Overall though, even after the frustrating installation, I would recommend the Game of Bricks lighting kit for those looking to make their LEGO 76139 1989 Batmobile set even more impressive ; visually the end result is amazing. And in hindsight I should probably have opted for the remote version too, so I wouldn’t have to mess about with the backend to turn it on!
It’s review time here at TLCB! The guys over at Game of Bricks, makers of bespoke LED lighting kits for LEGO sets, offered us a few of their products for review, and because either a) we’re awesome, or b) this site is too incompetent to be sent sets from LEGO, this time we’re handing over to our readers!
Wojtek Hildebrandt was one of the readers to respond to the offer of a free lighting kit (via our Facebook page) the fastest, and fortunately for us he’s a throughly good reviewer too. Check out his thoughts on Game of Bricks’ lighting kit for his recently reviewed Technic 42114 6×6 Volvo Articulated Hauler set below! The answer was (b) by the way…
They see me hauling, they lighting.
The LEGO Technic set 42114 6×6 Volvo Articulated Hauler is a big and very yellow piece of equipment that I really like and that’s hard not to notice. That is of course if there’s light outside. But what if you need to haul whatever it is you are hauling around when it’s dark? The Game Of Bricks lighting kit comes to the rescue and frees you from filling in endless Health and Safety forms so I’m glad that TLCB together with GoB came up with this review idea. The kit I got is the full version – lights and sound with remote control. How does it look? How does it sound? What about installation and control? First things first.
The package comes in a nice black box with components divided into steps and packed in separate string bags containing required wiring, boards, and LEDs as well as any additional LEGO pieces needed to install it. Depending on the version of the kit – standard, remote, or remote + sound – there are different motherboards and additional equipment like remote or speaker. There is also a user manual, but it’s not the one that gets the user through the installation. It’s rather a general description of components and how to handle them. An actual step-by-step instruction is available on the Game of Bricks website, which is mentioned both in the user manual and in the order confirmation email from GoB. For the 42114 lighting kit, it is a series of pictures showing where to put which components, how to route the wiring, and sometimes what to remove from the set and when to put it back. Some other sets get video instruction – perhaps this one will get it too at some point.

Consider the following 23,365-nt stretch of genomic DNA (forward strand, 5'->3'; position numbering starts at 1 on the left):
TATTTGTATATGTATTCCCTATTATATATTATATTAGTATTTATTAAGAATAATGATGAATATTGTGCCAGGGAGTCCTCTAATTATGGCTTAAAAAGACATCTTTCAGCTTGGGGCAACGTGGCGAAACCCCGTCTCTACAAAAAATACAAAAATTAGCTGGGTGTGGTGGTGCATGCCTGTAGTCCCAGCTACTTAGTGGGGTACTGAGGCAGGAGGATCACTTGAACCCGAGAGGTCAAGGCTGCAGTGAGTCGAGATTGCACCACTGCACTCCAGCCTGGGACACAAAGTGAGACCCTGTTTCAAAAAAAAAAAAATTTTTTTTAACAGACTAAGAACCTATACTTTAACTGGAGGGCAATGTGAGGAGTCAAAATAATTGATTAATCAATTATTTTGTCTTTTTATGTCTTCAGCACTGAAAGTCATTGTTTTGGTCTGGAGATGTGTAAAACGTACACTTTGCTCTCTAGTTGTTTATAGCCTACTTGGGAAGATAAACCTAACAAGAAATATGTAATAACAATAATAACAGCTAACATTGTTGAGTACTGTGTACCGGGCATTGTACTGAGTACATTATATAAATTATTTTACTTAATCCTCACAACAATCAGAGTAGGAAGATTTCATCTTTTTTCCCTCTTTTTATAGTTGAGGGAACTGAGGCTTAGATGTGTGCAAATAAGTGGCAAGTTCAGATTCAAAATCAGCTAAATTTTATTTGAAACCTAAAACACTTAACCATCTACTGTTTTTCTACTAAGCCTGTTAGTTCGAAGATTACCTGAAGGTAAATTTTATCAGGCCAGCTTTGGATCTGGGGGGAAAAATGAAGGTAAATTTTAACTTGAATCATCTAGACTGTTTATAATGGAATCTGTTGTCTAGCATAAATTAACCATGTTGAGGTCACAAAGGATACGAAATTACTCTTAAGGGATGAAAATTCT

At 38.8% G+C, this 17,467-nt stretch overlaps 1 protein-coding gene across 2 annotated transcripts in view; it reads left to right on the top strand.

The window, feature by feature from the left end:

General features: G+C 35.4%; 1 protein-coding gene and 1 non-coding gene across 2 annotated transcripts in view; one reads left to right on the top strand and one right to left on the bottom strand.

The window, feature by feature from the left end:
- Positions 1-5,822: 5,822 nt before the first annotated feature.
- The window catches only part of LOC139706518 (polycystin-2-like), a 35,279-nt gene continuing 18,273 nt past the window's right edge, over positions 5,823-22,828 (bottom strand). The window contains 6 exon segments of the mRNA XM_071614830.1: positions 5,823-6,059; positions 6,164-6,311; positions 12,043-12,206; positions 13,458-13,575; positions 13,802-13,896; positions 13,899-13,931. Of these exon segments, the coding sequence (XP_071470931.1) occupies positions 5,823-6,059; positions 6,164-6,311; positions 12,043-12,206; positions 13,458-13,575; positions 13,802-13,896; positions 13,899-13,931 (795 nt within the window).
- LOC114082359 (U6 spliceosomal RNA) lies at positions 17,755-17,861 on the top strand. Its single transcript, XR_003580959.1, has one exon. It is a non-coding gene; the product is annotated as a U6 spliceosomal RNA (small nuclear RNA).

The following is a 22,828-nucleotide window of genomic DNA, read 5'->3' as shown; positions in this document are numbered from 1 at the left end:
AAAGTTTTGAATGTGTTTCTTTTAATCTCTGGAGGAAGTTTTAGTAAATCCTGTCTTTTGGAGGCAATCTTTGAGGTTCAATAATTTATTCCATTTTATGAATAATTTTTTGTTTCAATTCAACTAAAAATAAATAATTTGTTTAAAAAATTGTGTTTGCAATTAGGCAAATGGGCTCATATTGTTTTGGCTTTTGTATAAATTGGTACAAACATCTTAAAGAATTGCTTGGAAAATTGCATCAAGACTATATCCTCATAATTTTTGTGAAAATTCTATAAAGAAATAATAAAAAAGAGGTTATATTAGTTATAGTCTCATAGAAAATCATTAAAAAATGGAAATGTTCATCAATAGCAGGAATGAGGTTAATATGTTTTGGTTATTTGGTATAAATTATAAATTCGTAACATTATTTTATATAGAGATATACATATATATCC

Read twice, place once.
Before you start your installation or even before you open the bags, have a good look over the entire web instructions. Twice. Game of Bricks’ pictures are usually rather clear but not as much as LEGO’s own instructions. Black wires can sometimes hide in the shadows, other times some important details can get unnoticed as there is no description to point it out – this is, in particular, the case for rear lights that have two different LED colours. Still, I was able to follow the instructions with only a minor slip so I guess everybody should be fine. But knowing what to do is one thing and knowing how to do it is another thing entirely.
Do you fancy some knitting after a day of hauling? Have I got news for you!